Well, to pass this round of tests banks needed to show they had enough cash to survive a number of shocks, as Jim was talking about. The EBA says this capital cushion stay above 5 percent, even in certain adverse scenarios. And these included a set of shocks in the EU. A sharp drop in global demand, for example and a slump in the value of the dollar. If worse came to worse and this scenario came true, GDP in the EU would drop by 4 percent, under that scenario. The European shocks thrown at the banks were a 0.5 percent decline in the Eurozone for 2011, about a 15 percent drop in the stock market, and a four notch sovereign downgrade of Europe's weakest governments. There was no test, as I talked about with Jim, for a sovereign default.

Italian lawmakers have just approved the latest round of austerity measures, a new budget is designed to stave off speculation that Italy will get swept into the debt storm. Just a little bit earlier, about an hour ago, I spoke with Nina Dos Santos in Rome. Five banks underwent the stress test there. I asked Nina how they faired.


NINA DOS SANTOS, CNN INTERNATIONAL CORRESPONDENT (on camera): You can imagine that the managers of some of Italy's largest institutions here, High Street names in this country, like, for instance, some San Paulo Entresa (ph), UniCredit, which is important, not just in Italy but also in other countries like Austria and also to large sways of Eastern Europe. The managers of these kind of companies must be breathing a hug sigh of relief this evening because it seems as though the five Italian banks that were put to the test did manage to pass this stress test with ample margin.

I won't go into the details of what was exactly tested here, but one of the key measures that is particularly important for Italian banks is core tier one ratio. This is a measure of how much money these banks actually have, forgive the pun, in the bank, in their vaults. It measures how much capital they have and how they would survive under a whole series of scenarios which also includes the sovereign rating as well. In fact it is one of the reasons why Italy has been so much in focus of late, John. Because just a month ago Moody's actually put this country on credit watch, negative for a potential downgrade. That is why the bond market has jitters when it come to selling and buying Italian debt. And that is one of the reasons why the banks are in focus. Because according to JP Morgan analysts, the Italian banks hold about 6.5 percent of their total holdings in Italian debt, John.

DEFTERIOS: A little shock therapy, beyond the stress test. They did get the austerity plan passed; $56 billion worth of cuts. A fairly big week, and a wake up call for Italy overall I would say.

DOS SANTOS: These austerity measures will be hugely important here in Italy. Rome, the city I am standing in at the moment, will be bearing the brunt of those kinds of cuts because a number of people here among Rome's 4.5 million people, in the population here, do work for the government. Many of them are civil servants. Some of them are pensioners. Some of them are students. There will be cuts right across the board, John. We should also mention that the speed at which this reform went through, just two days in parliament. One day in the senate, and one day in the lower house, is actually, basically a record for a country that is used to debating legislation endlessly. It is not used to these kind of measures passing so quickly. And also with such a consensus, would you believe it?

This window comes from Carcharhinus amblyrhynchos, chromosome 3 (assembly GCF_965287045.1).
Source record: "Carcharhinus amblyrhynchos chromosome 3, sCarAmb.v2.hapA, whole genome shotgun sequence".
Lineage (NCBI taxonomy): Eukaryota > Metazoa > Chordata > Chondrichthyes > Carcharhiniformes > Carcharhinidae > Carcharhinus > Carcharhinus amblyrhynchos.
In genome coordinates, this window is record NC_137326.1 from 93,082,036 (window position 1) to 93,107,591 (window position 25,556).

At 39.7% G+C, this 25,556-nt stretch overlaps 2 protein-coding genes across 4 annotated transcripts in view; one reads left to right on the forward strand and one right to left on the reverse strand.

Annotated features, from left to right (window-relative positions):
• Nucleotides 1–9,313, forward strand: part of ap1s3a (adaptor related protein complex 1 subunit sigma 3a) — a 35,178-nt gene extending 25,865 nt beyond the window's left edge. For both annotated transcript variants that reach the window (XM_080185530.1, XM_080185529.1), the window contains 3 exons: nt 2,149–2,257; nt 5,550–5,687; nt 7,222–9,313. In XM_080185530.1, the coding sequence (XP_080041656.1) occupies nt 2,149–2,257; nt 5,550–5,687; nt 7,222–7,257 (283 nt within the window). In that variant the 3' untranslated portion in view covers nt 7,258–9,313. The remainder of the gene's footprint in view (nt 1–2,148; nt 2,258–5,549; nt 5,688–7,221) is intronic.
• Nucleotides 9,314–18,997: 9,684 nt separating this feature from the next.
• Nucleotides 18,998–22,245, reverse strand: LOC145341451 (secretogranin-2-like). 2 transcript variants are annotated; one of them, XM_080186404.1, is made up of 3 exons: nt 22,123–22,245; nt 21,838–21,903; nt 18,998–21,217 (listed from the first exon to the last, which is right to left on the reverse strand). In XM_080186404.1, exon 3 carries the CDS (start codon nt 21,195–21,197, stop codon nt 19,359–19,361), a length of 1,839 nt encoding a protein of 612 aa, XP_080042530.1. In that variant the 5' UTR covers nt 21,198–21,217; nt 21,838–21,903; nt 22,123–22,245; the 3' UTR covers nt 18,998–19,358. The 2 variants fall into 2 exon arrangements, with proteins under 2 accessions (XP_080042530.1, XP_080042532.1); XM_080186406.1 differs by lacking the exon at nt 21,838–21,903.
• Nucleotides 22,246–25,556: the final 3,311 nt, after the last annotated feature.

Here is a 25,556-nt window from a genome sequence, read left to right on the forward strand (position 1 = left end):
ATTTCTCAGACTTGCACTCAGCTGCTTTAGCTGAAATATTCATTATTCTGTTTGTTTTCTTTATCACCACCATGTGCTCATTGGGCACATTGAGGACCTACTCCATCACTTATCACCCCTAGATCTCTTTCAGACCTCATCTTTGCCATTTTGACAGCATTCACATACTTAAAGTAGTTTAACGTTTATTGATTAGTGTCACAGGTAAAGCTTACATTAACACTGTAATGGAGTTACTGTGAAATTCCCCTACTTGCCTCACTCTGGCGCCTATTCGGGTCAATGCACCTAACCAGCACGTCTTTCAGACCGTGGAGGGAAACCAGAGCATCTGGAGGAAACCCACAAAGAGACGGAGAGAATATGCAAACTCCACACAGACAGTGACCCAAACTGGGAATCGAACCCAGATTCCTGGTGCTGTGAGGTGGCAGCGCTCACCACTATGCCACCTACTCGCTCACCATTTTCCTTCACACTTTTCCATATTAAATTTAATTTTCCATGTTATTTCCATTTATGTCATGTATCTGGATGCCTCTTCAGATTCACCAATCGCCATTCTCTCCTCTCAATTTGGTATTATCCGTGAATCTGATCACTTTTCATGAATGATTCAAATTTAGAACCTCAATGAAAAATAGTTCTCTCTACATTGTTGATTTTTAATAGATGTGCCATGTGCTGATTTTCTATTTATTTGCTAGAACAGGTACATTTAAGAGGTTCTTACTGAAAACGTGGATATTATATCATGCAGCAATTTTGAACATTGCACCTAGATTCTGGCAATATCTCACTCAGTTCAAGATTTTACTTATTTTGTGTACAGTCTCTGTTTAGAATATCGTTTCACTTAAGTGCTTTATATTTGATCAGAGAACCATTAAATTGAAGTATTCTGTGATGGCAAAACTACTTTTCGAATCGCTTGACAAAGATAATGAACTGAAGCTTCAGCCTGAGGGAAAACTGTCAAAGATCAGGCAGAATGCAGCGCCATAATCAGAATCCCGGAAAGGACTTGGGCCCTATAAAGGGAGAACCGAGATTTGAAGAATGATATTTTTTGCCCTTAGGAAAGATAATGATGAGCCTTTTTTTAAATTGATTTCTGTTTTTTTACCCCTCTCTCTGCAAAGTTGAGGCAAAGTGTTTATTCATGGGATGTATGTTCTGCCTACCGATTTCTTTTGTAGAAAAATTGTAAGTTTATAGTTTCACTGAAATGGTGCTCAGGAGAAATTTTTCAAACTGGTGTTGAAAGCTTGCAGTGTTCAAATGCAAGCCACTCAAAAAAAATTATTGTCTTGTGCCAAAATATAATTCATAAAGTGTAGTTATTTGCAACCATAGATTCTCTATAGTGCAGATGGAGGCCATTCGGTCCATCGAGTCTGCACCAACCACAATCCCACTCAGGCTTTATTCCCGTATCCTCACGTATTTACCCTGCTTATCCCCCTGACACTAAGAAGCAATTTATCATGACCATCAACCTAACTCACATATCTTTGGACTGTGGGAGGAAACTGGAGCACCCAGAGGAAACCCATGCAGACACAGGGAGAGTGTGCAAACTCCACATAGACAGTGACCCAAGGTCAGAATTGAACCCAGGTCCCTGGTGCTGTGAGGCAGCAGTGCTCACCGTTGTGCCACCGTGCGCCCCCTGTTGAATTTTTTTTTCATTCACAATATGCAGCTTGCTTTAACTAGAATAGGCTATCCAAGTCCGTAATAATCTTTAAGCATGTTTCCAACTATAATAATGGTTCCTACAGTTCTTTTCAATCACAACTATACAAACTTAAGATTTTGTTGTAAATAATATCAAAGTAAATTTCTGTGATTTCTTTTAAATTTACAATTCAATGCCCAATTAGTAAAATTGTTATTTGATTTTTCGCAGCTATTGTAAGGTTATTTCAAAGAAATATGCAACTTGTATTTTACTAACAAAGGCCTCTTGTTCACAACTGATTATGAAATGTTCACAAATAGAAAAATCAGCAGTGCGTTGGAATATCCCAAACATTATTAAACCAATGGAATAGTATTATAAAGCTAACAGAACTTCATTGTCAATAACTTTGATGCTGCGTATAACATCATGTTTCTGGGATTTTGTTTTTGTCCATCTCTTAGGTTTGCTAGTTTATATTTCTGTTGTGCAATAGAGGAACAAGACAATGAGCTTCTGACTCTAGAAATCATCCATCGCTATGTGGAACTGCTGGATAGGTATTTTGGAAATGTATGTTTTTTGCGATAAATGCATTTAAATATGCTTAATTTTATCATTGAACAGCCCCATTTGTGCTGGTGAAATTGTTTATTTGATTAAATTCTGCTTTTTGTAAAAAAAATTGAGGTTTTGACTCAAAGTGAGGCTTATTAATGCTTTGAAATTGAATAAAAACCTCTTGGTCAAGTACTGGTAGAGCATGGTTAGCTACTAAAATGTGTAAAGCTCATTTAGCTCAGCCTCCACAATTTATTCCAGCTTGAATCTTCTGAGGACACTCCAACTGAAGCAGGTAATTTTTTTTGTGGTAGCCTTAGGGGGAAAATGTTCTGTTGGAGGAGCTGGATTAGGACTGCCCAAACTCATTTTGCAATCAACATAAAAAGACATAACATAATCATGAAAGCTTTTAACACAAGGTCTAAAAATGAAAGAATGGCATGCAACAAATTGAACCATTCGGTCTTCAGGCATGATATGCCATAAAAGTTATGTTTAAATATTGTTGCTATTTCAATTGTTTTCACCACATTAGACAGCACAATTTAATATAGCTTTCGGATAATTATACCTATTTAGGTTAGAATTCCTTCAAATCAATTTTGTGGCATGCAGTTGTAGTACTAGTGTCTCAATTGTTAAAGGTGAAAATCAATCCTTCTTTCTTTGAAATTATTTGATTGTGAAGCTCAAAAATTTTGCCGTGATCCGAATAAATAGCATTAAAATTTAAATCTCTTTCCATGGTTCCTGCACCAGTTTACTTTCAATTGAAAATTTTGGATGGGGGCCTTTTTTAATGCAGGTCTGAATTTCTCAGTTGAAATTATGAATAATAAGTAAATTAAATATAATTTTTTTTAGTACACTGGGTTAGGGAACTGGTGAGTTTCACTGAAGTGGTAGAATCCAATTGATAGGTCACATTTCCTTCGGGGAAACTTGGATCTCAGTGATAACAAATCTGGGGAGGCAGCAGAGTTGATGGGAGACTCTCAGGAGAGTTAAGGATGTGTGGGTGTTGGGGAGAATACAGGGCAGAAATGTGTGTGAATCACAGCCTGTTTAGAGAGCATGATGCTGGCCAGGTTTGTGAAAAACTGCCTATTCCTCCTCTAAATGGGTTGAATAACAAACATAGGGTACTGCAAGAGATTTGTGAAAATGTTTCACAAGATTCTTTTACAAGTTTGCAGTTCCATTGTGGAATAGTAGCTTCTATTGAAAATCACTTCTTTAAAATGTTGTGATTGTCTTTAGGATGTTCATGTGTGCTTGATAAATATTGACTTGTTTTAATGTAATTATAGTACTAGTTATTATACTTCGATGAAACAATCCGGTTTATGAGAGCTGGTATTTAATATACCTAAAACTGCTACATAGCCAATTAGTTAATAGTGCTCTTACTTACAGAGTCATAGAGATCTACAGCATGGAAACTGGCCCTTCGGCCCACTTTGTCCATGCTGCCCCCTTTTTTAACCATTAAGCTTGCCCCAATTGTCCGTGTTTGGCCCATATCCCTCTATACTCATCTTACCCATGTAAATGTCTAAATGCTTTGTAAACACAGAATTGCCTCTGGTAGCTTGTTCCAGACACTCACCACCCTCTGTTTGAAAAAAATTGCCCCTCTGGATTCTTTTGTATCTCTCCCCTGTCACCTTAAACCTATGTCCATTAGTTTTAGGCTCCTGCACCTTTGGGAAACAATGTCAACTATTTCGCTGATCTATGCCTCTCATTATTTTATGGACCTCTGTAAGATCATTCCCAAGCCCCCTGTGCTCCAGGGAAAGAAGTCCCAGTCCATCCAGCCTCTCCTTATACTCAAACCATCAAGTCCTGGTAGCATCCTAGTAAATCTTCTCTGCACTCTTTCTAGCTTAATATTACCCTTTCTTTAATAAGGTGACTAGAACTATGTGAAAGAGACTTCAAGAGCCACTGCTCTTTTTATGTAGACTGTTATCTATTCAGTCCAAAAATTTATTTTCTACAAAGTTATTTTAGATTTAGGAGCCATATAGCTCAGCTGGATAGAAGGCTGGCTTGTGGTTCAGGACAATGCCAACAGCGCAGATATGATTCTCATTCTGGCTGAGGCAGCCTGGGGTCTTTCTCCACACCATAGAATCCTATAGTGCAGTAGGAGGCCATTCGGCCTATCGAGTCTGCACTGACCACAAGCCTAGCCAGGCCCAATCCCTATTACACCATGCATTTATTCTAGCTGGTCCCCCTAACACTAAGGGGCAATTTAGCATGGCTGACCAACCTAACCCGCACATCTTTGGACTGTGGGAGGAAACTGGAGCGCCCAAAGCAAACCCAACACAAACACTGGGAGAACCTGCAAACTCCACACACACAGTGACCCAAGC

DEFTERIOS: Nina Dos Santos, with a perspective from Rome. Well, the Spanish cajas came off with the worst report cards, with all of their exposure to the property market there. Let's get a read from Madrid, from Al Goodman.

And, Al, the Salgado, the finance minister, before the test came out kind of gave and indication what was coming later today, by questioning the validity of the test and the structure of the test.

AL GOODMAN, CNN MADRID BUREAU CHIEF: Hi, John. Well, we heard more of that from the central bank, governor of the Bank of Spain, Miguel Angel Fernandez Ordonez, at a press conference at the bank just a short distance from the bureau here; also questioning the validity of the test. He said, no, he wasn't criticizing the European banking authorities and the way they conducted the test, but he said he had discrepancies. And he said, putting a bright spin on it, he did-that this is not a failure. That five Spanish banks failed, and five just barely passed. He says that really, when analysts look at these banks, after these headlines of five failed, that they will see that due to general provisioning, which is required under Spanish regulations wasn't taken into account by the European authorities he says. That the analysts will find that the Spanish banks are really not in that bad of shape, John.

DEFTERIOS: OK, we'll leave it there. Al Goodman joining us from Madrid tonight. Apologies for the crackly line that we had Al on, but he just got up on the last two minutes for us to test it.

Andrea Enria is the chairman of the European Banking Authority. He joins me now on the phone from London, because he just broke from his press conference in the last 30 minutes or so.

Andrea, what do you think about the results that we saw today. Do you think, number one, that with all the complaints coming into this, into this day, that the criteria were correct. Or are you going to have to massage those in the future?